Saturday, November 26, 2011

British Press Inquiry Turns the Tables on Tabloids

At New York Times, "Inquiry Into Press Tactics Turns the Tables on Tabloids."

LONDON — It is a story made to order for the sensation-hungry tabloid newspapers that have millions of avid readers in Britain: a roll call of A-list celebrities and crime victims pouring out — day by day, live on the Internet — the personal miseries they say they have endured in seeking to protect the everyday normality of their private lives.

But this time, for the tabloids, it is a story with a bitter twist. For what is happening in a courtroom at the Royal Courts of Justice has amounted to a turning of the tables, through the medium of a government-appointed inquiry into the “culture, ethics and practices” of British newspapers, that has turned into a legal soap opera in which the villains have emerged as the tabloids themselves.

The high court judge leading the inquiry, Sir Brian Leveson, has called the sessions that began this week, relayed live on the inquiry’s Web site, a “right of reply” for victims of tabloid excesses. He has refused requests by the newspapers’ lawyers for the right to cross-examine the witnesses, and issued a formal warning to the mass-circulation papers not to strike back against those testifying with new articles that invade their privacy or damage their reputations.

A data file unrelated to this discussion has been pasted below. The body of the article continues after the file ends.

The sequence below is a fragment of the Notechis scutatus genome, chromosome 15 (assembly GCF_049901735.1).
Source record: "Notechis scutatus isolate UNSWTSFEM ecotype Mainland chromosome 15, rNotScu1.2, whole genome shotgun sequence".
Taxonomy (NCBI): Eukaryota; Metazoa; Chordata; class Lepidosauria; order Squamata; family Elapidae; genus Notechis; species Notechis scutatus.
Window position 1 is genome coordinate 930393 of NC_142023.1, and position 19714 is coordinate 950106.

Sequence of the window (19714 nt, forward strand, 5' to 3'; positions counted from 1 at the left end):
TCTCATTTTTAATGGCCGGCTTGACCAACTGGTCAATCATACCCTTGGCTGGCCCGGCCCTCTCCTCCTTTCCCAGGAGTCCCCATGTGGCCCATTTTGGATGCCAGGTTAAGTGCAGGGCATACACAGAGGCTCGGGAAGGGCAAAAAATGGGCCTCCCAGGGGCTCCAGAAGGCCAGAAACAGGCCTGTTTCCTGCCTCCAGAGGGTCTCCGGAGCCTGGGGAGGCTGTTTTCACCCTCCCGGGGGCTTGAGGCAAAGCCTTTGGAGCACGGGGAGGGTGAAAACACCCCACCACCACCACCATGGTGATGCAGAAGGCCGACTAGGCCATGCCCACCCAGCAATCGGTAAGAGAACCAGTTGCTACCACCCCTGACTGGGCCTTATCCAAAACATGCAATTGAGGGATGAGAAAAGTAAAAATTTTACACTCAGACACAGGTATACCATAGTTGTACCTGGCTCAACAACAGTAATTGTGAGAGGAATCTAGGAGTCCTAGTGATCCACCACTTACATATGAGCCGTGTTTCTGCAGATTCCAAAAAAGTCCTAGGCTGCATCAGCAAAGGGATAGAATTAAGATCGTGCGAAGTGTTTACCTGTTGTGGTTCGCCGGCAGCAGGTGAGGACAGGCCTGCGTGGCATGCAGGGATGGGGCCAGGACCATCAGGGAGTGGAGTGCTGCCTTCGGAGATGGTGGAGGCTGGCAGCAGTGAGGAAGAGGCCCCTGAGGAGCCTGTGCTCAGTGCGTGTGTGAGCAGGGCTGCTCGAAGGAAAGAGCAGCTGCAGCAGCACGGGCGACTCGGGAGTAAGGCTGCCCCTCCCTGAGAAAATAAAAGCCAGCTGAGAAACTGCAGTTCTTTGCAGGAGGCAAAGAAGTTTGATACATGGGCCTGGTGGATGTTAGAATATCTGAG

One of those taking advantage of the platform was Sienna Miller, 29, a New York-born actress who lives much of the year in London and found herself a target of intense tabloid scrutiny when she was dating the actor Jude Law. One of the inquiry’s most arresting moments came on Thursday when she described her experiences with London’s “relentless” paparazzi, and described being spat at, verbally abused and subjected to dangerous car chases while trying to elude them.

“I felt like I was living in some sort of video game,” Ms. Miller said. “For a number of years, I was relentlessly pursued by 10 to 15 men, almost daily.”

“I would often find myself — I was 21 — at midnight running down a dark street, alone, with 10 big men chasing me, and the fact that they had cameras in their hands meant that was legal,” she added. “But if you take away the cameras, what have you got? You’ve got a pack of men chasing a woman, and obviously that’s very intimidating.”